I am looking at hiring a company to help me setup some GSM Modem equipment on a Linux machine. They are going to SSH in and I was wondering if I can log all their commands not just in .bash_history but everywhere so I can duplicate the setup in the futures. The issue for example is if they run an installation file that prompts them for configuration details, the .bash_history wouldn't record that.

I saw a really ugly "keylogger" using strace, but looking for something with an output more similar to .bash_history, just more complete.

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    If you hire them, have the contract stipulates that the deliverables include a documentation that allow you to redo it later. Having a trace won't tell you why they do things anyway and will leave you helpless on the first deviation. You are also assuming that they won't prepare configuration files on their own machines. – xenoid Oct 19 '17 at 8:07
  • Thanks, that is a great point on the configuration files. I figured I could also search for all files by created / modified time if needed. It is an open source project they are configuring for me, but the part they are configuring is new and undocumented. – Alan Oct 19 '17 at 14:55

You could replace the user's login shell with your wrapper that runs the original shell, but saves its input and output somewhere. However, this will be ugly because it will likely include control characters, backspaces and so on.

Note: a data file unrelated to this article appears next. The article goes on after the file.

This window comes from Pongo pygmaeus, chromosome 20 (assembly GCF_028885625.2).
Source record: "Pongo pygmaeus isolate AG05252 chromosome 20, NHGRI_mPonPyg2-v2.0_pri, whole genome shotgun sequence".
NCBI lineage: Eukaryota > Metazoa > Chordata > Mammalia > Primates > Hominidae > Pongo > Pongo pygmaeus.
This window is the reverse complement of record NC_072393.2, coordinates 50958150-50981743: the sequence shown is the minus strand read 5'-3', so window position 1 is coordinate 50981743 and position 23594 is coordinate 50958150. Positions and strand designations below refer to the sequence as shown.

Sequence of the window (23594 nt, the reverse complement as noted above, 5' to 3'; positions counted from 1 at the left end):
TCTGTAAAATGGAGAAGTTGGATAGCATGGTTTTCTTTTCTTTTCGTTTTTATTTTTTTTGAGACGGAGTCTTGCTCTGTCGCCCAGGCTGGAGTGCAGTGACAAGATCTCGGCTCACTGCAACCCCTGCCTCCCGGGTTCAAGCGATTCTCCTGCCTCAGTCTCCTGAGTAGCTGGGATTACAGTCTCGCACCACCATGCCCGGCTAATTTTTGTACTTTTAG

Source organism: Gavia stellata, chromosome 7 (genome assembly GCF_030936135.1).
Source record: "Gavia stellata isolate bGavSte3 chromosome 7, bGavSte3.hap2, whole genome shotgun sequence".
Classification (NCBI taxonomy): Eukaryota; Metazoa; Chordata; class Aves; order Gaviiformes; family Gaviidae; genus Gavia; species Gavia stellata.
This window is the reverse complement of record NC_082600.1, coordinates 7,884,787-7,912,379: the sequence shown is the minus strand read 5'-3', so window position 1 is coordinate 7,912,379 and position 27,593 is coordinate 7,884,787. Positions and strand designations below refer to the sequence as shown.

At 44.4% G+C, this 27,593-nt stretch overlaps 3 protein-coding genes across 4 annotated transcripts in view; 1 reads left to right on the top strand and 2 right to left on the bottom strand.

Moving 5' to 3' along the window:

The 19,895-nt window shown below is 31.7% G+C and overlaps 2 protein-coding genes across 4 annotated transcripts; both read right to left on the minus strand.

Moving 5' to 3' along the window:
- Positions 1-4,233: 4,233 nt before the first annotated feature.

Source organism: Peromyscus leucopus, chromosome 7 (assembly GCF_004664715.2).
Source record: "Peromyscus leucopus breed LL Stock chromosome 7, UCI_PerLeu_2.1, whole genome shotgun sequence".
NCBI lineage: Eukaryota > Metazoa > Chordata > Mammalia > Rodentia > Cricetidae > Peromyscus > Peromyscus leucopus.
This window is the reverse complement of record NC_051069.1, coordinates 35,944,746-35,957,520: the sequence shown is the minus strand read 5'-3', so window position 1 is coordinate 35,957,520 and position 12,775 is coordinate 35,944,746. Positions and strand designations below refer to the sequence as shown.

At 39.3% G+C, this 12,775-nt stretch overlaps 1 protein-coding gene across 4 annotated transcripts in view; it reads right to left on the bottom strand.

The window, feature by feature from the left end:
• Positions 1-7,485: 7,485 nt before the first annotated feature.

However, I suspect you have other reasons for it - either lack of trust or you want to learn how to do it yourself. In this case, you should use a contract, not a keylogger. For example, you can ask the company to give you a shell script that you can run for yourself, or a documentation.


Take a gander at the script utility. It "makes a typescript of everything printed on your terminal."

You can begin to record a session with: script record_me.log and then end the recording with:
exit. To review the session, you can cat the log file with: cat recordme.log, e.g.

  • Awesome idea, I can include that in the .bash_rc to execute on login automatically. – Alan Oct 19 '17 at 14:56
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    Great. If you are satisfied with the answer, please mark it as correct. FYI, here's a thread on [how to clear the output so that it's readable:] (superuser.com/questions/236930/…). – marshki Oct 19 '17 at 17:10

I tried using the script utility and had some trouble with it producing repeating output and starting a ton of sessions, which incidentally if you do try that and end up with 20+ sessions running, you can kill them all using this:

ps -ef | grep script | grep -v grep | awk '{print $2}' | xargs kill -9

This solution (http://archive.is/eSTid#selection-391.5-391.36) would probably do better if I used RSA keys to login, but since I don't, in the end I used this other project, which when configured gave me the best output.


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